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Alex Rodriguez PED suspension reduced to 162 games, A-Rod rips decision

Alex Rodriguez of the New York Yankees bats

Alex Rodriguez of the New York Yankees bats against the Toronto Blue Jays. (July 17, 2012) Credit: Jim McIsaac

Alex Rodriguez was banned for the 2014 baseball season by arbitrator Fredric Horowitz Saturday, although 49 games were shaved off his original 211-game suspension.

Major League Baseball imposed the suspension last August after the 38-year-old Yankees third baseman was implicated in the sport's probe of performance-enhancing drugs allegedly distributed by the Biogenesis anti-aging clinic in Florida.

Rodriguez responded Saturday with a statement saying he will take the case to federal court to seek to overturn or stay the ruling. Lead attorney Joe Tacopina said in an email that he will file papers Monday.

The suspension also applies to the postseason, should the Yankees make the playoffs. Rodriguez's camp said he plans to join the team for spring training.

According to the Joint Drug Agreement between MLB and the players' union, suspended players are permitted to do so and even play in exhibition games. The Yankees' full squad is scheduled to report Feb. 19.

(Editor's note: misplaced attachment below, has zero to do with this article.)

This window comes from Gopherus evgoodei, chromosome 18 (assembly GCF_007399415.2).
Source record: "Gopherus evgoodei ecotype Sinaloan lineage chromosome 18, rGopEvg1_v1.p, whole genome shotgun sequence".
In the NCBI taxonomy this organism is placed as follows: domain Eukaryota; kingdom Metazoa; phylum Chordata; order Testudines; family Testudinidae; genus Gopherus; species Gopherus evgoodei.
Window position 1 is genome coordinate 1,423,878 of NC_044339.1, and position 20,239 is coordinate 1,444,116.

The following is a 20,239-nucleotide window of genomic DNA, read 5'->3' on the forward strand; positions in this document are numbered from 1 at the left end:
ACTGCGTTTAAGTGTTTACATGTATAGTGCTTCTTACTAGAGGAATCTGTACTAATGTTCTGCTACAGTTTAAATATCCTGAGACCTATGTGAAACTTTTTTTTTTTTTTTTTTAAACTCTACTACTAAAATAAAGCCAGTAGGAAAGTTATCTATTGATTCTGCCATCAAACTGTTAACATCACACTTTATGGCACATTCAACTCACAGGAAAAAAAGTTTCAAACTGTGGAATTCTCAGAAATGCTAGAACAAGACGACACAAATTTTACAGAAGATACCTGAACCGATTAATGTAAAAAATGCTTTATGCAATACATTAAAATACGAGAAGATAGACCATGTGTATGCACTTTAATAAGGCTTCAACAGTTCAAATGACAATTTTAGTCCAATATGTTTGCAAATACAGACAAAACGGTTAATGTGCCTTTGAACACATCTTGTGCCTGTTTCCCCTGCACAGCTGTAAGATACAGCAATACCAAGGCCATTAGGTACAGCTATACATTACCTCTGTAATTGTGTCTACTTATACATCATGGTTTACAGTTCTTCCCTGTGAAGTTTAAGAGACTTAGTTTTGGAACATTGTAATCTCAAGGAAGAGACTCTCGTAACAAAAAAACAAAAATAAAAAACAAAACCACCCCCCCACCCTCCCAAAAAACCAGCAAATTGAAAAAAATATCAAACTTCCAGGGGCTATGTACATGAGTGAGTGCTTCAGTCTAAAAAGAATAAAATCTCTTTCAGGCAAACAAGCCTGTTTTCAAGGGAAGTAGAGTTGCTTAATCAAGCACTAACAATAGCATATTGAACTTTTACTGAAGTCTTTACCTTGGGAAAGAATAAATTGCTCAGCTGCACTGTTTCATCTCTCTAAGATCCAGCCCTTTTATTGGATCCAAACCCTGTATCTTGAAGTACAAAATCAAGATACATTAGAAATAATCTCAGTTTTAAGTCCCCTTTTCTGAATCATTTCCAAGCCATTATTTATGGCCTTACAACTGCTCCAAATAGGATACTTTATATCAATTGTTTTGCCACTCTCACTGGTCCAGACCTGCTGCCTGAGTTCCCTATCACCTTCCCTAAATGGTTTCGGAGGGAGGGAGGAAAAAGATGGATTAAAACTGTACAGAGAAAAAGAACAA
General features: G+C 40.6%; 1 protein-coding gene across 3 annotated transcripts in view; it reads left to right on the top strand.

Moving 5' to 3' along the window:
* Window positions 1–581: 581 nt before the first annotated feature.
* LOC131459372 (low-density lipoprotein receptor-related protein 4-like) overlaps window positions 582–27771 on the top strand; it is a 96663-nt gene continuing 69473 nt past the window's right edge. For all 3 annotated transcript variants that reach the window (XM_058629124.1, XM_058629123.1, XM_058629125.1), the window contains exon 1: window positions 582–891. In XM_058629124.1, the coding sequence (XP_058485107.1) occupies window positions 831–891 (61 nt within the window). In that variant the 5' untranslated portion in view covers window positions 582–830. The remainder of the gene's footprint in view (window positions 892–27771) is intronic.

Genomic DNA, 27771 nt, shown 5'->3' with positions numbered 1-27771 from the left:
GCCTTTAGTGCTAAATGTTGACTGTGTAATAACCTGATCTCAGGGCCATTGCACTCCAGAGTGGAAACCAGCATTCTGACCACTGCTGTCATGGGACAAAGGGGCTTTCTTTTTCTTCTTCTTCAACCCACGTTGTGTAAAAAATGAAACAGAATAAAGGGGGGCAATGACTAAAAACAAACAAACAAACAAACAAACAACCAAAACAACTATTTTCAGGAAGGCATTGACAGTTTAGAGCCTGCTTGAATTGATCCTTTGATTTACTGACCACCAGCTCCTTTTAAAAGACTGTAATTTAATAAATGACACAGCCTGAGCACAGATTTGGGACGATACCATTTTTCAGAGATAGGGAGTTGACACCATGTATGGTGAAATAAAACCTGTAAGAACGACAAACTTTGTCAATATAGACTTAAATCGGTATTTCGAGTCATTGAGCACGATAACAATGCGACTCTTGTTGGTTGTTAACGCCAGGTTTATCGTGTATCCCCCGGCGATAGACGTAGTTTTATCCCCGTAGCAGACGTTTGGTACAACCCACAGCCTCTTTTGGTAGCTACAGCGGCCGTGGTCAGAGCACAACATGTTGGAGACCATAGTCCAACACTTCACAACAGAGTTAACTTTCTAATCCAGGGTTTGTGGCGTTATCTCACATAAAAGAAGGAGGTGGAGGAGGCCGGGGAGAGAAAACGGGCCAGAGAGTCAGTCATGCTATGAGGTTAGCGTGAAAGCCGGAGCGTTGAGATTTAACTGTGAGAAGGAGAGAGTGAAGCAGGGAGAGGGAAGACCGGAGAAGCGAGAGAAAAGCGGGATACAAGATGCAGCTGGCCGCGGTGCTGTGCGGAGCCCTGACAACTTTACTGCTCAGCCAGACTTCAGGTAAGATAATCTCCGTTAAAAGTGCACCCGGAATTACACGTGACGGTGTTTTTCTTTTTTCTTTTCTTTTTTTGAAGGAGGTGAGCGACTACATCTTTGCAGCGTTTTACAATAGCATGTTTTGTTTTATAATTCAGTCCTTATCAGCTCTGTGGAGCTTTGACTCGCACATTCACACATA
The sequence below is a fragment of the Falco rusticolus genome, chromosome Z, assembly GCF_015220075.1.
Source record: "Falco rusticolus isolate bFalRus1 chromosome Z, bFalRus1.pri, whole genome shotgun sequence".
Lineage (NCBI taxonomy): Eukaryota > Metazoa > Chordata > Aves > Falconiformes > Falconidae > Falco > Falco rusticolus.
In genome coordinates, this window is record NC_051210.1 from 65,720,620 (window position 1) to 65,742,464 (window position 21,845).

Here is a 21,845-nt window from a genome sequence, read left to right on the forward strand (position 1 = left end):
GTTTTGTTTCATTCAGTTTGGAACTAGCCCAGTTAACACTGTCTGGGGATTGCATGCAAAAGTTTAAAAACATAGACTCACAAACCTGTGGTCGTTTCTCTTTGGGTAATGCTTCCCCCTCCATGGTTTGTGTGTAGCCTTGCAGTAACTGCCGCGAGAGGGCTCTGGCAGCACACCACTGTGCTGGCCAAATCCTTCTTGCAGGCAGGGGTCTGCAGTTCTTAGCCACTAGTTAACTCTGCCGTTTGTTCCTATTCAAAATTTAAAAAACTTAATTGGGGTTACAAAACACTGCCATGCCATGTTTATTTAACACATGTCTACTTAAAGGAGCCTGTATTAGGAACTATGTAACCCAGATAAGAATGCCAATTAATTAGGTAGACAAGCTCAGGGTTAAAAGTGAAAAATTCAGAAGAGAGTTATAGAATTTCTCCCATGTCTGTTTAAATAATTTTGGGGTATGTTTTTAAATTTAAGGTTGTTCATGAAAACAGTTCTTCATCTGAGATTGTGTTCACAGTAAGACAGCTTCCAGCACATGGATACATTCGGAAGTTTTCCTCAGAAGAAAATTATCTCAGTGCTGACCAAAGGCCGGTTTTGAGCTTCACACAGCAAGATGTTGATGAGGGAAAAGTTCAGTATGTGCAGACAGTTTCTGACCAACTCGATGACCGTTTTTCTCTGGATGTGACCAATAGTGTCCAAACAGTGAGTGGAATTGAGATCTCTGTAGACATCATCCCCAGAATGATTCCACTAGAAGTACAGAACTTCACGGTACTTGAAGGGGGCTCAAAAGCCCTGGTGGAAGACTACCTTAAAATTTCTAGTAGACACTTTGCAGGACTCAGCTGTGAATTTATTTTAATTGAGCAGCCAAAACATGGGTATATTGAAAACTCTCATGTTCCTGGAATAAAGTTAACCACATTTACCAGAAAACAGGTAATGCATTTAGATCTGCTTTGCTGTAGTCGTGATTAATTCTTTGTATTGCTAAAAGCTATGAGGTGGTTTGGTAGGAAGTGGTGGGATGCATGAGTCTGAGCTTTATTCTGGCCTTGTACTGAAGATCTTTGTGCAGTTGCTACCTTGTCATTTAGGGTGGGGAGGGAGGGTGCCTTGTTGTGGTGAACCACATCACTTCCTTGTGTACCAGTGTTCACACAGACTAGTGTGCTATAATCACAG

Rodriguez, who stands to lose $25 million plus incentives if the ban is not overturned, said in a statement released by his publicist:

"The number of games sadly comes as no surprise, as the deck has been stacked against me from Day One.

"This is one man's decision that was not put before a fair and impartial jury."

The decision by Horowitz -- who said in an email this past week that he would not discuss his ruling publicly -- came a little more than seven weeks after a contentious 12-day appeal hearing that effectively ended Nov. 20 with Rodriguez storming out after the arbitrator ruled that MLB commissioner Bud Selig would not have to testify.

Rodriguez, who has never been cited for failing an MLB drug test, called that proceeding a "farce." He objected vehemently to MLB's reliance on testimony by Biogenesis founder Anthony Bosch, who had run the Miami clinic that became the focus of baseball's probe into performance-enhancing drugs, or PEDs.